2020 Value Stocks List: Lowest P/E Stocks (+The Top 3 Value Stocks Now)

Value investing is a broad term, and can mean different things to different investors. Value investors typically look for cheap stocks, although there is no single definition of what constitutes a cheap stock. Generally, value investors look for stocks that are trading below intrinsic value. This is the basic philosophy adhered to by Warren Buffett, arguably the greatest value investor of all time.

Value stocks are often classified by low valuation ratios. While there are many ways to value stocks, the most common valuation metric is the price-to-earnings ratio, otherwise referred to as the P/E ratio. Broadly speaking, value investors typically look for stocks with low P/E ratios.

For this article, value stocks are defined as the 100 stocks in the Russell 2000 with the lowest forward price-to-earnings ratios. With this in mind, we compiled a list of these 100 value stocks.

Breaking Down The P/E Ratio

The price-to-earnings ratio, or P/E ratio, is perhaps the most frequently-utilized valuation metric for stock investors. The P/E ratio essentially values stocks based on a multiple of the company’s earnings-per-share. It is calculated by dividing the stock price by the company’s earnings-per-share. The earnings-per-share of a company represents its net income on a per-share basis. This can be found on a company’s income statement.

P/E ratios can either be calculated on a trailing basis (by using the company’s trailing 12-month EPS) or on a forward basis (by using the company’s expected EPS over the next 12 months). The advantage of the trailing multiple is that it uses verifiable EPS results instead of a projection which may or may not materialize, while the forward P/E ratio allows investors to look ahead, which many investors believe is more predictive.

Consider a stock that has a current share price of $100, and earnings-per-share of $5.00. In this case, the stock has a P/E ratio of 20 on a trailing basis. There are only two reasons why the stock price would rise above $100. Either the company grows its earnings-per-share, or the P/E ratio expands above 20.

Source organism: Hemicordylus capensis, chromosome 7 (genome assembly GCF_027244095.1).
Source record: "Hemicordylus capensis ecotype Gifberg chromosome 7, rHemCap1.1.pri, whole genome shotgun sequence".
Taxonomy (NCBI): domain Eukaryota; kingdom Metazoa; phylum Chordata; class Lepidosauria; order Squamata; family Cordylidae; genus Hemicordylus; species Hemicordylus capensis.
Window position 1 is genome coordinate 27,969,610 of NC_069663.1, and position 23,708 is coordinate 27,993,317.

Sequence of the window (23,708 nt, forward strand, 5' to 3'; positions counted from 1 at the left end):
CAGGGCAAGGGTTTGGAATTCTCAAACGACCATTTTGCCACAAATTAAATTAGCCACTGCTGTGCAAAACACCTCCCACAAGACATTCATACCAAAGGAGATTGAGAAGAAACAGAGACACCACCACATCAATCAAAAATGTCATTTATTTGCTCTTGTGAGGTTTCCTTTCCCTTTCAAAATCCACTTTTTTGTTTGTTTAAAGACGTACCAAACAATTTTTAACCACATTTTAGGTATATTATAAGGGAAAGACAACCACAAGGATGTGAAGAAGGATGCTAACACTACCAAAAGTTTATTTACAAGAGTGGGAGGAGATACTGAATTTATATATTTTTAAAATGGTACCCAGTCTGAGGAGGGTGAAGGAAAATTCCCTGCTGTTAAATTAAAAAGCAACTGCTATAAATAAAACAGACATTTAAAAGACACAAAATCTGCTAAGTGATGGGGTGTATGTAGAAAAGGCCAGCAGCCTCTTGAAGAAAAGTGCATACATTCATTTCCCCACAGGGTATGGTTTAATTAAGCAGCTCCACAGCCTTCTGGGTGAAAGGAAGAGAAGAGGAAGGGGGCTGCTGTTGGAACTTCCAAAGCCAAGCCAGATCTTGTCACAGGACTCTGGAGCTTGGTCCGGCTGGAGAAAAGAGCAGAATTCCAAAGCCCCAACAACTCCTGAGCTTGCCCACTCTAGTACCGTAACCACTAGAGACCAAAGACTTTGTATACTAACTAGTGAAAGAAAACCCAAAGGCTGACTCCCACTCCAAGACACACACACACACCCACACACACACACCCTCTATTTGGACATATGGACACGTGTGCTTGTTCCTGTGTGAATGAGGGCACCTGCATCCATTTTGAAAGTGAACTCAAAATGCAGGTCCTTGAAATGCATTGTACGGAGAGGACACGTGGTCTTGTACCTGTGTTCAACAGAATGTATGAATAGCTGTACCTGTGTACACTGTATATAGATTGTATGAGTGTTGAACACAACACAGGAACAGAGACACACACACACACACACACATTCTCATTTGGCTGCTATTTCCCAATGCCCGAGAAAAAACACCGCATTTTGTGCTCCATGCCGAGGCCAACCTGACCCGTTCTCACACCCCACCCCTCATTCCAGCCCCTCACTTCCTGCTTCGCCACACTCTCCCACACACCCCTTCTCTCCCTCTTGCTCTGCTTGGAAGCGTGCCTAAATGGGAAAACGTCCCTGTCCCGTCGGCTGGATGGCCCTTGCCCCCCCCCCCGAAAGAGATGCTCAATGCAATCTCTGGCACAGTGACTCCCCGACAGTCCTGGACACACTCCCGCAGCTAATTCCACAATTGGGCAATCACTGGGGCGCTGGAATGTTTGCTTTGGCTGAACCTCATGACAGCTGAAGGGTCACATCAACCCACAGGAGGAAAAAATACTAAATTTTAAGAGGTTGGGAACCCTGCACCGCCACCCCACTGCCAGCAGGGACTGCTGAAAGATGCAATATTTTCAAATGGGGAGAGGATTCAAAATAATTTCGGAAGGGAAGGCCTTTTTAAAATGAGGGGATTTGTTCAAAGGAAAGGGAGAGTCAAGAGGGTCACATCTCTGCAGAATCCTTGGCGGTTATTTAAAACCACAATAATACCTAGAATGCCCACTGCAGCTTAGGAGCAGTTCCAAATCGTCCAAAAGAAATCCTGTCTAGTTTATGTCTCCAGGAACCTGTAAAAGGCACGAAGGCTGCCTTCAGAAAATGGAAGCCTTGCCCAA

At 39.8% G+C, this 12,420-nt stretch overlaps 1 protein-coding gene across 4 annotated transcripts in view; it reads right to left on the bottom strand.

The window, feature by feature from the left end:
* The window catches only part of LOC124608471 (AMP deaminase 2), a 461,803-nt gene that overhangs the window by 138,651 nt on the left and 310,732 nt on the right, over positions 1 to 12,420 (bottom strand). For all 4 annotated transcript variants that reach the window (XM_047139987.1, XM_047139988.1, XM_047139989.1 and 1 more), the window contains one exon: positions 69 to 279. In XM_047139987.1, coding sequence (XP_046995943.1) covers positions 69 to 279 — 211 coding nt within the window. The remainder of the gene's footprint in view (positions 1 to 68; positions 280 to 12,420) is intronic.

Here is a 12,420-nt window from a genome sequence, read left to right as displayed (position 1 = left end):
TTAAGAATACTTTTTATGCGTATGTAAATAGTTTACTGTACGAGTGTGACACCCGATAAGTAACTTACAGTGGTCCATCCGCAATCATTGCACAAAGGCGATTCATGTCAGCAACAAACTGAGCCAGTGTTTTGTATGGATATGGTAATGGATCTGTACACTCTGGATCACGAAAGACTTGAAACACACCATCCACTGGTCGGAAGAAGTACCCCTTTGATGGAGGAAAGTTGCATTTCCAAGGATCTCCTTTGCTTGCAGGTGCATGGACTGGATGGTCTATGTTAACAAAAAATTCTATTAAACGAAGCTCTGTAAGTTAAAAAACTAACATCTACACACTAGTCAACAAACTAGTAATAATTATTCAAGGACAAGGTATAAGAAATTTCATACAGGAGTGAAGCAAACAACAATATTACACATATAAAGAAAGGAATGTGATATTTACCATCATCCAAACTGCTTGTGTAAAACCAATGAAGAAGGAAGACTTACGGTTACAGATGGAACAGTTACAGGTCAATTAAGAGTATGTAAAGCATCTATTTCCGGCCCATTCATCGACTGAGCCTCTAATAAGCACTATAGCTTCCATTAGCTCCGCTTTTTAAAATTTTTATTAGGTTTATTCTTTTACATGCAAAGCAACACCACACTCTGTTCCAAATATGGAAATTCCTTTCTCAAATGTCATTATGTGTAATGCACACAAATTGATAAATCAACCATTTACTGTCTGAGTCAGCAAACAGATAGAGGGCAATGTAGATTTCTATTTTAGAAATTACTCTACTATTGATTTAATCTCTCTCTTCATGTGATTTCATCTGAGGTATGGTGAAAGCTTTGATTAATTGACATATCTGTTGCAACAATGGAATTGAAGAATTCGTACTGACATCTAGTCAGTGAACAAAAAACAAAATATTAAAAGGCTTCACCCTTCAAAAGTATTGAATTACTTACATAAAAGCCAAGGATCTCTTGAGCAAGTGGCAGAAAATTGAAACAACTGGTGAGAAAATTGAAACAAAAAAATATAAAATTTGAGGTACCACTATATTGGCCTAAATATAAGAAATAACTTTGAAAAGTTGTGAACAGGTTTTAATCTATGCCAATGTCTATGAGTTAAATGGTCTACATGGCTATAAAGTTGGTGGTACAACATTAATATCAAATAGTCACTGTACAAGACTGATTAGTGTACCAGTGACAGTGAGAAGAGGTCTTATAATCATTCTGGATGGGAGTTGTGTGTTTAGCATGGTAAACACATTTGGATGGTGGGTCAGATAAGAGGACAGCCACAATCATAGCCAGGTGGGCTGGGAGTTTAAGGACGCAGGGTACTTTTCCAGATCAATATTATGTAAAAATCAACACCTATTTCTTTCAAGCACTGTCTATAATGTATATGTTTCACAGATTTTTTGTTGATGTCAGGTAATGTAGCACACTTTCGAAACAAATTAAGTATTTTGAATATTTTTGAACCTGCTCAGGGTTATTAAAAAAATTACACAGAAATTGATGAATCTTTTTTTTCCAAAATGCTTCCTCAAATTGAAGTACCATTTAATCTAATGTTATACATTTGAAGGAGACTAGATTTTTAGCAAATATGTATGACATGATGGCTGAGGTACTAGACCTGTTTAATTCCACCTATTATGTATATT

For example, if EPS increases to $6.00 in the following year, the same P/E ratio of 20 would result in a share price of $120, for a 20% gain. The stock price could still rise to $120 (or higher) without the underlying EPS growth, but the P/E ratio would rise as a result. To that end, if EPS remain flat at $5.00 and the share price rises to $120, the P/E ratio would expand to 24.

Consequently, when it comes to movement in share prices, returns are generated for investors either through earnings-per-share growth, or a rising P/E ratio. In our view, the best investments are stocks that deliver a combination of growing EPS, an expanding P/E ratio, and dividends to boot.

A Real-Life Example

To illustrate, consider the case of Dividend Aristocrat AbbVie Inc. (ABBV), which we believe to be an undervalued stock. In 2019, AbbVie reported adjusted earnings-per-share of $8.94, an increase of 13% from 2018. For 2020, AbbVie expects adjusted earnings-per-share in a range of $9.61 to $9.71. At the midpoint of guidance, AbbVie’s EPS is expected to increase 8% in 2020, to $9.66.

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